In 2013, Sarah Flint launched her luxury footwear brand in high-end retailers like Bloomingdale's, Barneys and Shopbop.com. Over the years, the brand grew steadily and earned influential fans including Meghan Markle, but Flint felt something was missing: She wasn't able to create a meaningful, direct connection with her customers, she was designing close to 200 products a year and the margins were always slim. So at the end of 2017, Flint cancelled all orders from department stores, pulling out of them completely, cut her prices in half and became a direct-to-consumer brand. On this week's episode of The Glossy Podcast, Hilary Milnes sits down with luxury footwear designer, Sarah Flint, to talk about making the shift from wholesale to DTC, establishing relationships with customers and getting set to scale her brand.
In 2007, Katie Warner Johnson was a ballerina–turned Wall Street analyst–turned fitness instructor. It was in her fitness classes that she discovered a very specific type of woman: a hard-working, high-powered woman who takes her appearance seriously, but doesn’t have the time to really concern herself with it — and she fell in love with her. So Warner Johnson and a few of her friends came together and decided to find a way to connect with this woman. From selling bundled classes to creating a Pinterest account dedicated to fitness to launching a competitor for the app Mindbody, they tried a lot of things that didn’t work. Finally they ended up with the first iteration of Carbon38: a content-driven site where they would interview a celebrity or influencer about their wellness routine and what was in their gym bag, and then make those products available to sale. Eventually, Warner Johnson started to notice a pattern in the activewear being sold on the site. The industry was dominated by men, but the women’s sector was taking off, and the available products were a result of a “shrink it and pink it” mentality. So she looked back to her original inspiration — this customer base she had become fascinated with — and set out to build out a marketplace serving these women in a way no one had before. In 2013, Carbon38, in its current form, officially launched. As Carbon38 continues to scale and grow, and the athleisure boom continues, Warner Johnson sees plenty of opportunities to continue serving the core clientele her business was built for, especially now that she has become one of them. On this week’s episode of The Glossy Podcast, Hilary Milnes sits down with Katie Warner Johnson, co-founder and CEO of Carbon38, to talk about dressing modern women, the company’s recent investment from Foot Locker, and the problem with the word “athleisure.”
Mark Lynn knows what it takes to build direct-to-consumer brands. After launching two successful DTC brands -- Winc Wines and DSTLD -- Lynn made the decision to stop building brands and start bringing them together. So in 2017, he co-founded Digital Brands Group in an effort to both bring promising brands to the consumer and help growing companies to scale. Currently, there are two brands under the Digital Brands Group umbrella -- DSTLD, best known for denim. and suiting brand Ace Studios. Lynn said a few acquisitions will likely be necessary before the group can really spread its wings. On this week's episode of The Glossy Podcast, Hilary Milnes sits down Mark Lynn, Digital Media Group's co-founder and chairman, to talk about the complexities of the DTC ecosystem, the choice to take DSTLD public and the next steps for his growing group.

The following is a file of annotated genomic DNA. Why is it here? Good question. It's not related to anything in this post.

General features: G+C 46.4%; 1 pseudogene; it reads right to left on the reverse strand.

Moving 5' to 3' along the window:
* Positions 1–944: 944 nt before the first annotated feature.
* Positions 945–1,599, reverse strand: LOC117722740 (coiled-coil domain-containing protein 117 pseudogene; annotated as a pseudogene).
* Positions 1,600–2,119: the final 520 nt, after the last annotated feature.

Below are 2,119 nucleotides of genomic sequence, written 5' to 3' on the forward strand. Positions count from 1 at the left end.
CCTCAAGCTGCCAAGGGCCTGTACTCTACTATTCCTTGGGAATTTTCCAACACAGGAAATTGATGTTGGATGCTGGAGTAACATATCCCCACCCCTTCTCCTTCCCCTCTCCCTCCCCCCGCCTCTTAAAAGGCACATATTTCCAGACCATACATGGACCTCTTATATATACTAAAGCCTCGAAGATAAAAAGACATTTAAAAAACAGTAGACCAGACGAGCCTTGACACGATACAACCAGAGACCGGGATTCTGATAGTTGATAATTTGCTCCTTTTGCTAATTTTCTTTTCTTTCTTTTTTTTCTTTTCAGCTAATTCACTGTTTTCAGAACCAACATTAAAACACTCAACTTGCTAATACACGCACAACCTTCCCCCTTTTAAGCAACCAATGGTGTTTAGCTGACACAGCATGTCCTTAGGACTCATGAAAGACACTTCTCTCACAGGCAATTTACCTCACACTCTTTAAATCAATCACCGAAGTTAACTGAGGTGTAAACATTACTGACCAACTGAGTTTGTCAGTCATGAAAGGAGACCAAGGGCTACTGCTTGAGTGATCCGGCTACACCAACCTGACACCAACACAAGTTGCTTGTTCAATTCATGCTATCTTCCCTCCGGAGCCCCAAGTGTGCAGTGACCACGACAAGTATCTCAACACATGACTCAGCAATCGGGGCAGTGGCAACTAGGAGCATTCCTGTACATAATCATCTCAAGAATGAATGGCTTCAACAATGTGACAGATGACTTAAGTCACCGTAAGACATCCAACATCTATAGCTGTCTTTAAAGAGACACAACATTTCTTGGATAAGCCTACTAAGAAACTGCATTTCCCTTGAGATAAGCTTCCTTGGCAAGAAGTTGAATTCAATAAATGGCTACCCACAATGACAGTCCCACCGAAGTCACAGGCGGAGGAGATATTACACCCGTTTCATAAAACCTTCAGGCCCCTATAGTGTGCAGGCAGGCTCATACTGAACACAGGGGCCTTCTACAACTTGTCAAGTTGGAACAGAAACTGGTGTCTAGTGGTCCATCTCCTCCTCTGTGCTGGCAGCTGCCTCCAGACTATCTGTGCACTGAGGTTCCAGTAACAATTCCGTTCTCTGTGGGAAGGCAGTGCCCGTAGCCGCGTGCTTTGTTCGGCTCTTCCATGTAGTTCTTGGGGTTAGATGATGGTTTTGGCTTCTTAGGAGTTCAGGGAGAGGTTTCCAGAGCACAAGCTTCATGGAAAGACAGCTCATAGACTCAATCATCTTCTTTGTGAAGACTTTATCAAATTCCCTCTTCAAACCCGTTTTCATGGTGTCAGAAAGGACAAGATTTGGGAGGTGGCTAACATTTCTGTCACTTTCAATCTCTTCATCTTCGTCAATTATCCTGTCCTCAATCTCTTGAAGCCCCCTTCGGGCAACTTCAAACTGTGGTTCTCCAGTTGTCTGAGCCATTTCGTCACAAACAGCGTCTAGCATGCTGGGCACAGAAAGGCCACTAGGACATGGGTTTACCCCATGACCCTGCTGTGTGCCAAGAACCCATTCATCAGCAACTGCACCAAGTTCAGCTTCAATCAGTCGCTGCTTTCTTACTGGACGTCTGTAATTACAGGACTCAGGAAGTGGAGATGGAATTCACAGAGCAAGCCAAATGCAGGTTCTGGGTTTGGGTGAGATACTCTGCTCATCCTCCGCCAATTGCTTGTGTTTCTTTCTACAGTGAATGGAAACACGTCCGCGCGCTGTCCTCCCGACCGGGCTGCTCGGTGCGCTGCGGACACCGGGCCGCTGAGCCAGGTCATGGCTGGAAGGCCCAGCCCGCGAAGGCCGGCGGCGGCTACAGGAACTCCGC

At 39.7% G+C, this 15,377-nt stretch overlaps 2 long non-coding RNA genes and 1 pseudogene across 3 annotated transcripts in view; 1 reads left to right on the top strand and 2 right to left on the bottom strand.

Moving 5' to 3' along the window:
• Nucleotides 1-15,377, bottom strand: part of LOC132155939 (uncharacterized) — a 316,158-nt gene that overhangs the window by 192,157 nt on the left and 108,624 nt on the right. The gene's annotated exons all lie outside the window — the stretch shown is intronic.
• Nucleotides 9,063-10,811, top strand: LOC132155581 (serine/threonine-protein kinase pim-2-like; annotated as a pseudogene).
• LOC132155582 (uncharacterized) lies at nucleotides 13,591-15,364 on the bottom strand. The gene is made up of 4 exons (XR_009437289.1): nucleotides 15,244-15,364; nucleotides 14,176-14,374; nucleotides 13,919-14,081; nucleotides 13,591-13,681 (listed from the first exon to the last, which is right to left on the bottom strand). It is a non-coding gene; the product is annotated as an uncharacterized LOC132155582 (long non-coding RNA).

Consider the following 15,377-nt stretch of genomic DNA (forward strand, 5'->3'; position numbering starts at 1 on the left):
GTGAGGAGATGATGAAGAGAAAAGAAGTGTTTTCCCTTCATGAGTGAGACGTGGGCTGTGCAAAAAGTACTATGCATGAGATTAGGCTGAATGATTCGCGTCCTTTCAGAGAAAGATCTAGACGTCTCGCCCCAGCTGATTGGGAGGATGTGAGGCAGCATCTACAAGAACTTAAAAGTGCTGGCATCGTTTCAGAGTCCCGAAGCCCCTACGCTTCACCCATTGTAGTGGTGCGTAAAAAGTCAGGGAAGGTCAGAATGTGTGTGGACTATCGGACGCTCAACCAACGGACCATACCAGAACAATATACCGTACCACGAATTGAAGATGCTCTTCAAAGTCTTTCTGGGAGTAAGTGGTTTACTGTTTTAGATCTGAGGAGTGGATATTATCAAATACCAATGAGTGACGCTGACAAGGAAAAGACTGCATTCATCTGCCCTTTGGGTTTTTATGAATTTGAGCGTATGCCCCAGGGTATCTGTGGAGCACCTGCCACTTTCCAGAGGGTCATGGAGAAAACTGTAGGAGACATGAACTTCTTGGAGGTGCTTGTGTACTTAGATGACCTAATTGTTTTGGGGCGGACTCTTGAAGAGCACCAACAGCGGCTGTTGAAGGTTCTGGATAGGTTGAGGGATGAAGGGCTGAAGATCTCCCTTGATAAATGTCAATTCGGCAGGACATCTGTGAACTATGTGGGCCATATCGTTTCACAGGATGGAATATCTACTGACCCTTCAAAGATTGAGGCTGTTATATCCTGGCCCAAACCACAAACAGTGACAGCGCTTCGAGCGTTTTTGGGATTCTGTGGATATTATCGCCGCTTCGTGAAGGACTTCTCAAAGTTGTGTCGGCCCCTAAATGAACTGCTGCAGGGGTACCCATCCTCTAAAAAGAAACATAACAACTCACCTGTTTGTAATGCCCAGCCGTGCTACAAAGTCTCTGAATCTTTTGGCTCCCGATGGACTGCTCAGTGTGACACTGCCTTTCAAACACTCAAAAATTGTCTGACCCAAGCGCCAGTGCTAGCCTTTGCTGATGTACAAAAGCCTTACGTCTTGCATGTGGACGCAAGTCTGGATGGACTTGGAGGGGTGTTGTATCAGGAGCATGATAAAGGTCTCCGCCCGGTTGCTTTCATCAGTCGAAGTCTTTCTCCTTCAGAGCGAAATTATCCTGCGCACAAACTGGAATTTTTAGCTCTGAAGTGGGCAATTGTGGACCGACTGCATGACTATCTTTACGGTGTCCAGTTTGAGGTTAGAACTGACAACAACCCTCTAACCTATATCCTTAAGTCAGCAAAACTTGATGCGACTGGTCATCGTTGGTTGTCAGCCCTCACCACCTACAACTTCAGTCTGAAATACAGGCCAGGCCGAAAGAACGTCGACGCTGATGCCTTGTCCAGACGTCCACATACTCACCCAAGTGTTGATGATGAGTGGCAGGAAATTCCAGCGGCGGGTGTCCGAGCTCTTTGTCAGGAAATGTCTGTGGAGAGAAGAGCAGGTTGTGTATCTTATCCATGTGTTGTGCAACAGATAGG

In an industry like footwear, which from the outside appears to be ever-changing, how much has actually changed? During his career as a professional soccer player in New Zealand, Tim Brown began to ask himself this same question. Brown set out on a mission to create the simplicity that he couldn't find in footwear anywhere else. What he found was an industry stuck in its ways, followed by a serious sustainability problem. So he saw the opportunity to develop new materials, and a new approach to creating and selling shoes, to address both an aesthetic and an environmental need with his own brand, Allbirds. On this week's episode of The Glossy Podcast, Hilary Milnes talks to Allbirds co-founder, Tim Brown, about the growing a DTC brand, the constant need to innovate and why, when it comes to sustainability, we're all in this together.
When Palmer West first became a father, he wasn't quite ready to give up his love for motorcycling. But when he went looking for the proper protective gear, he was greeted by an entire market of products that weren't necessarily suited for a metropolitan lifestyle like his. It was from this 'aesthetic void' that Aether was born. West felt like consumers shouldn't have to choose between fashion and functionality, so he and his business partner Jonah Smith, set out to find middle ground. On this week's episode of The Glossy Podcast, Hilary Milnes sits down with West, Aether co-founder, to discuss the need for fashionable technical wear, how wholesale failed them and why they're considering going back.